Years ago I decided digitally restore the line art for every Simon and Kirby cover. Even then I could not afford to chemically bleach the original comics. So I developed a method to remove the color using Photoshop. I must add that I am sure others have also figured how to do this on their own. Digitally bleaching is not as successful as with the use of chemicals so there was still a lot of work needed to clean up the final results.

Captain America #7 (October 1941), art by Jack Kirby (original scan)
Larger view

I did finish the project but in the end I came away with two basic realizations. One was this method required too much work. The second was that color really should be a part of the restoration process. I did not like Marvel reprints and felt there was a better and more accurate way of doing things. So once again I figured a process using Photoshop to do restoration. And yes I am sure others figured it out themselves as well. Usually I only post at least partially restored images in this blog, but now I will made an exception. The above image is an actually scan from a comic just as it came from my scanner. Below can be found my restoration based on that very scan. I was so pleased with my method that I once started a group (Digitizing Comic Books ). In that group I posted an explanation of some of my techniques. Well I do not think many got what I was trying to do so I never went past the basics. I am the moderator so there will be no problems if anyone wants to become a member. It is pretty much a dormant group but the archive still has my posts.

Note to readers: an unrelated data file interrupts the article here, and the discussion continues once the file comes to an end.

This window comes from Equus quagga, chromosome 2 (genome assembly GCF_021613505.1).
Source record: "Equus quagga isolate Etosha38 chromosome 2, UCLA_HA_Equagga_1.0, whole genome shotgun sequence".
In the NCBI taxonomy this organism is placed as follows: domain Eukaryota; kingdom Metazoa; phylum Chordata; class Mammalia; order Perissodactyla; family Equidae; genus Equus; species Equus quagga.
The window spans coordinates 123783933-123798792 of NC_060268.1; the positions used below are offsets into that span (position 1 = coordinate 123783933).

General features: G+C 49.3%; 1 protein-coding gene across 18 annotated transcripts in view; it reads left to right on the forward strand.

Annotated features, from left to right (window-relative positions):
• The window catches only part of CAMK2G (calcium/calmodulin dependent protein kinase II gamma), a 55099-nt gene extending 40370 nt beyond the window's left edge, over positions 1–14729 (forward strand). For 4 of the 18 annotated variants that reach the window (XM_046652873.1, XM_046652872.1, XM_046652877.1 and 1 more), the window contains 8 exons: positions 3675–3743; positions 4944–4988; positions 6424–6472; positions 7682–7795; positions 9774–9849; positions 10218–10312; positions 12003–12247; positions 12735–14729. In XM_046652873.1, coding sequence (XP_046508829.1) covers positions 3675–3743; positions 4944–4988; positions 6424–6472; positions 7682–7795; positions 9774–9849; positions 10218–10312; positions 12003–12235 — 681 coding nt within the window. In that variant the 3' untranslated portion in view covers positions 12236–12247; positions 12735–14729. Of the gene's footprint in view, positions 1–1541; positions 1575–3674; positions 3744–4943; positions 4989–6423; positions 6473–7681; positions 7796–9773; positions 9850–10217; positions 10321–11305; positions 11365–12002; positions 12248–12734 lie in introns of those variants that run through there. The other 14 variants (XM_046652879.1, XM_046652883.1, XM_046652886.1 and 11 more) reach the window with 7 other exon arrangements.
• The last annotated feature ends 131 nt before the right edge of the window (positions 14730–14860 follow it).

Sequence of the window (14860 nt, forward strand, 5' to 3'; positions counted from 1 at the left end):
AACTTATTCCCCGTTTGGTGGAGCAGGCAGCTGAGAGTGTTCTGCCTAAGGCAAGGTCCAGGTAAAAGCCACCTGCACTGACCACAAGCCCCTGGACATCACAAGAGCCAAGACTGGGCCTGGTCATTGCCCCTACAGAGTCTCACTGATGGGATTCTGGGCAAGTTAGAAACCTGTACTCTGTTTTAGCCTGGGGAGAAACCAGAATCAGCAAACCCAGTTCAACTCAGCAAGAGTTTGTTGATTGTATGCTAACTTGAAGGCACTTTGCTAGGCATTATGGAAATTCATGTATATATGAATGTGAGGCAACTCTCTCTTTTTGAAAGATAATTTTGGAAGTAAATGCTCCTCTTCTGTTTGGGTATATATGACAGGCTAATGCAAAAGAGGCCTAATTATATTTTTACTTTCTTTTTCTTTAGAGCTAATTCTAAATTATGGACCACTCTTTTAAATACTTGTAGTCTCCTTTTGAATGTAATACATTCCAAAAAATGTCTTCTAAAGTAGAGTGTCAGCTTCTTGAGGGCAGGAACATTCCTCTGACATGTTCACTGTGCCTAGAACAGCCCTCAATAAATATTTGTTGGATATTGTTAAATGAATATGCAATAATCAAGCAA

Captain America #7
Captain America #7 (October 1941), art by Jack Kirby (restored)
Larger view

Is Marvel being dishonest by presenting recreations in a reprint volume? My original reaction was yes. Some on the thread have said that this was all well known facts. That it was not hidden in either Marvel interviews or posting on lists. I do not feel that is true discloser as not everyone reads those interviews or reads all comic book lists. So I pulled out my Marvel Masterwork volume of Daring Mystery. There in the table of contents they credit those who did the color and art “reconstruction”. Yes reconstruction is their word. My dictionary provides this definition of the word reconstruct:

“1) to construct again; rebuild; make over. 2) to build up, from remaining parts and other evidence, an image of what something was in its original and complete form”.

Well I feel the first definition is certainly valid for what Marvel has been doing (though not the second since the final result is nothing like the original form). So yes Marvel is being honest. I should have been more careful when buying these volumes because here reconstruct is another word for recreate.

There are those who honestly like Marvel’s approach and think the Masterwork volumes are the correct way to do reprints. They would not spend their money on what they would describe as just scans. There are also those who really are only interested in the characters and have little concern for studying the original artists and inkers. For all of them these Marvel Masterworks are a good deal. There are others who never did like what the glossy pages and flat colors of the Masterworks. There are also some who truly admire the earlier artists and want to see their art and not some recreation by a modern artist. For those the Masterworks just do not have the same value. I fall in this second category and I will be getting rid of the volumes I have and will not buy any more.